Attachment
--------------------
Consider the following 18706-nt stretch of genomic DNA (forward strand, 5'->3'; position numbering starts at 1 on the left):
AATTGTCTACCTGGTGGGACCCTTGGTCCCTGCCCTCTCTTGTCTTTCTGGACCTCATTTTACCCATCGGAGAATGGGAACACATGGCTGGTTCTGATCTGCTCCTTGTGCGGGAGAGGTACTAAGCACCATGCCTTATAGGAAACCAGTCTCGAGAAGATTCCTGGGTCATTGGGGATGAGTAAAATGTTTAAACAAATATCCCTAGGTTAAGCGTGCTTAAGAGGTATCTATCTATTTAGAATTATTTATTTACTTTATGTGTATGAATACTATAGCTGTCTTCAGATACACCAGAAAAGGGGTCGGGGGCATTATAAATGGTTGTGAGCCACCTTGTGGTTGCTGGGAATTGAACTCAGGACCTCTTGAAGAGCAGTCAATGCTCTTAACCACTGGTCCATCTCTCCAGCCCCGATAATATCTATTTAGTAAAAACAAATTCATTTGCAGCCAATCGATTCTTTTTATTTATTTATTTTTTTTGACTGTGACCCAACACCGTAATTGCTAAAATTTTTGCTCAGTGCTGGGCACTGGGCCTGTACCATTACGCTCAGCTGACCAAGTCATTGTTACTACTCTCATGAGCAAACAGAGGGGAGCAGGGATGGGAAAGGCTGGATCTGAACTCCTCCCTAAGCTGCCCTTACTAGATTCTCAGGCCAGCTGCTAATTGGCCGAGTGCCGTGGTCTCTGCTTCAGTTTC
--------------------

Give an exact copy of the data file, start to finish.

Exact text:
Consider the following 18706-nt stretch of genomic DNA (forward strand, 5'->3'; position numbering starts at 1 on the left):
AATTGTCTACCTGGTGGGACCCTTGGTCCCTGCCCTCTCTTGTCTTTCTGGACCTCATTTTACCCATCGGAGAATGGGAACACATGGCTGGTTCTGATCTGCTCCTTGTGCGGGAGAGGTACTAAGCACCATGCCTTATAGGAAACCAGTCTCGAGAAGATTCCTGGGTCATTGGGGATGAGTAAAATGTTTAAACAAATATCCCTAGGTTAAGCGTGCTTAAGAGGTATCTATCTATTTAGAATTATTTATTTACTTTATGTGTATGAATACTATAGCTGTCTTCAGATACACCAGAAAAGGGGTCGGGGGCATTATAAATGGTTGTGAGCCACCTTGTGGTTGCTGGGAATTGAACTCAGGACCTCTTGAAGAGCAGTCAATGCTCTTAACCACTGGTCCATCTCTCCAGCCCCGATAATATCTATTTAGTAAAAACAAATTCATTTGCAGCCAATCGATTCTTTTTATTTATTTATTTTTTTTGACTGTGACCCAACACCGTAATTGCTAAAATTTTTGCTCAGTGCTGGGCACTGGGCCTGTACCATTACGCTCAGCTGACCAAGTCATTGTTACTACTCTCATGAGCAAACAGAGGGGAGCAGGGATGGGAAAGGCTGGATCTGAACTCCTCCCTAAGCTGCCCTTACTAGATTCTCAGGCCAGCTGCTAATTGGCCGAGTGCCGTGGTCTCTGCTTCAGTTTC